We use coupons a lot at Kitchentablenomics. Have for a long time.
We don't go back to 1895, when breakfast cereal baron C.W. Post first offered a penny discount on the new cereal Grape Nuts, but General Mills and a campaign featuring 1984 Olympics gold medalist Mary Lou Retton still cuts 25 cents off future boxes of Wheaties we buy. No-expiration-date coupons were a lot more common back in the Reagan era and before.
Knocking anwhere from a few cents to several dollars off the price of virtually everything merchants sell in America is a big deal. We consumers who clip coupons each get a sliver of what the Coupon Council of the Promotional Marketers Association calculates to be $3 billion worth of coupons redeemed annually. We toss even more, because vendors offer $400 billion, the association reports.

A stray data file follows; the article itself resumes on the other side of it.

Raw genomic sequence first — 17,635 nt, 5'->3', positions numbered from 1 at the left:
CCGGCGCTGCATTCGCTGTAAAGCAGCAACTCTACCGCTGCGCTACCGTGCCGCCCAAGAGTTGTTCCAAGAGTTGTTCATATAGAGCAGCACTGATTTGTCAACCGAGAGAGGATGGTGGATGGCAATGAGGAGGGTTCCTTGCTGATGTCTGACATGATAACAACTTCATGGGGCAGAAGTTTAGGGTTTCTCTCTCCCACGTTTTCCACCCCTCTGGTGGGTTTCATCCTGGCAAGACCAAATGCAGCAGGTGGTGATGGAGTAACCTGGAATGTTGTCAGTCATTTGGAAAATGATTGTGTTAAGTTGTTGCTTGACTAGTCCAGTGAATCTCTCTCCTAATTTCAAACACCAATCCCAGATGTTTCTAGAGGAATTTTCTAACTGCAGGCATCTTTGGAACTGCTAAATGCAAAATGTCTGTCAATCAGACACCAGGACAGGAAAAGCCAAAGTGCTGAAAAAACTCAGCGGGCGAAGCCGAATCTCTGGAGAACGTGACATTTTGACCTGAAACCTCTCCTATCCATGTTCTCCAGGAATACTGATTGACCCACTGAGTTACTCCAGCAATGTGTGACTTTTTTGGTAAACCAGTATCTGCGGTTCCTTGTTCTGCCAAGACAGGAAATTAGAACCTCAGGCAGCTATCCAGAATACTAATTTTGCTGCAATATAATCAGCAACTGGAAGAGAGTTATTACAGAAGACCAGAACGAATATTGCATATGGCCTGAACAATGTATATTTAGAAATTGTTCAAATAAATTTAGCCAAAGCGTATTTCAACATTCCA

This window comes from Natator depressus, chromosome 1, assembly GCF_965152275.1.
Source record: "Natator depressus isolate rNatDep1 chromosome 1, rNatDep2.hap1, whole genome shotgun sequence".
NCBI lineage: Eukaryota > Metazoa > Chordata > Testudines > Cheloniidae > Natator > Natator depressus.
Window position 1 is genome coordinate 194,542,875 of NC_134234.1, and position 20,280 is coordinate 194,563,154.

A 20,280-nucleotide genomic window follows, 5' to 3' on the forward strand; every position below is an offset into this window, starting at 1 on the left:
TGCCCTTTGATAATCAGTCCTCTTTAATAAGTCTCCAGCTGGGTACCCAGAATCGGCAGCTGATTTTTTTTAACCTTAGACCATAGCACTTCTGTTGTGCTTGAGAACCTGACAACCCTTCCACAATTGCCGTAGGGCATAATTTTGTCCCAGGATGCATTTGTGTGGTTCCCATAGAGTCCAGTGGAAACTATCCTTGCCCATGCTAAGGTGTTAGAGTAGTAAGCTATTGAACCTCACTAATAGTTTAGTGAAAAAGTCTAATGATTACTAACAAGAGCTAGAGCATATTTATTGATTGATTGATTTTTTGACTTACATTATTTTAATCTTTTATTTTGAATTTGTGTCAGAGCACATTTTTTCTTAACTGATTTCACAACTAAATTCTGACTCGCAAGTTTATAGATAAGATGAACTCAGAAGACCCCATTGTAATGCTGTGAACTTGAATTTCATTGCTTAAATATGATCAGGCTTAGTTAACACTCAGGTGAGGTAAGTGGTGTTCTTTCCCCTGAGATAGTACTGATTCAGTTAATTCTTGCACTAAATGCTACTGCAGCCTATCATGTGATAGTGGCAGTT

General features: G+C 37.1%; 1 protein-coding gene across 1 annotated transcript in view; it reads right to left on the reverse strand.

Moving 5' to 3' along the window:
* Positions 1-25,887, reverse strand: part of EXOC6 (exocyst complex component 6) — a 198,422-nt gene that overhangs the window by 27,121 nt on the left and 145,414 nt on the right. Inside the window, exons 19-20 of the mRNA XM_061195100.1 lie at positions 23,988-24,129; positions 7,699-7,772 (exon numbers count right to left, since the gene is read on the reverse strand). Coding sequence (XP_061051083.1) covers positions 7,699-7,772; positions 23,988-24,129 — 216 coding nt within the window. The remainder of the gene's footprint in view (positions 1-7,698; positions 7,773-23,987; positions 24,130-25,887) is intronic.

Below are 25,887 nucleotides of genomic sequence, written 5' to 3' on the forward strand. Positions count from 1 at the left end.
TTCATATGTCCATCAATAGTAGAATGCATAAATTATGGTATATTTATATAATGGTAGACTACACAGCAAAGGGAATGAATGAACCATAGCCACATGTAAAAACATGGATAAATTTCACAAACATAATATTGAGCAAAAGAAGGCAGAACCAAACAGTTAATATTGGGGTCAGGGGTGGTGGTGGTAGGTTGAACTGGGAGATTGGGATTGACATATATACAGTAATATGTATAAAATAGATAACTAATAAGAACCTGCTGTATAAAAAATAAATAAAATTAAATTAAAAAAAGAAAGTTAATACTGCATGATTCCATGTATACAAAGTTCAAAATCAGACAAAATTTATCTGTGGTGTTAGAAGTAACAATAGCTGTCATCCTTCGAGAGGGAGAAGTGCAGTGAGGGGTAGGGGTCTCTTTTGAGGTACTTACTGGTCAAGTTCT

New York Times reporter Stephanie Rosenbloom over the weekend ran a story about a coupon clipping renaissance that's been blossoming since the recession hit. But there may be more than a recession reaction going on.
Nielsen Company, the global sales tracking giant, reports affluent shoppers are more likely than less fortunate ones to use coupons more heavily. That could just mean they are shopping more than the rest of us because they've got money to do that with.
But Mack Hoopes, an executive with marketing giant Henkel Consumer Goods, says that company's research shows shoppers fall into three categories - shoptimizers, mainstreeters and carefrees - who all use coupons differently. The shoptimizers are the most aggressive users and may simply be in the stores longer right now.
Back at Kitchentablenomics home base, meanwhile, our Mary Lou Retton coupon collection may be threatened. Technology is changing coupon clipping too and now J.C. Penney is looking to deliver coupons through cell phones instead of the Sunday paper.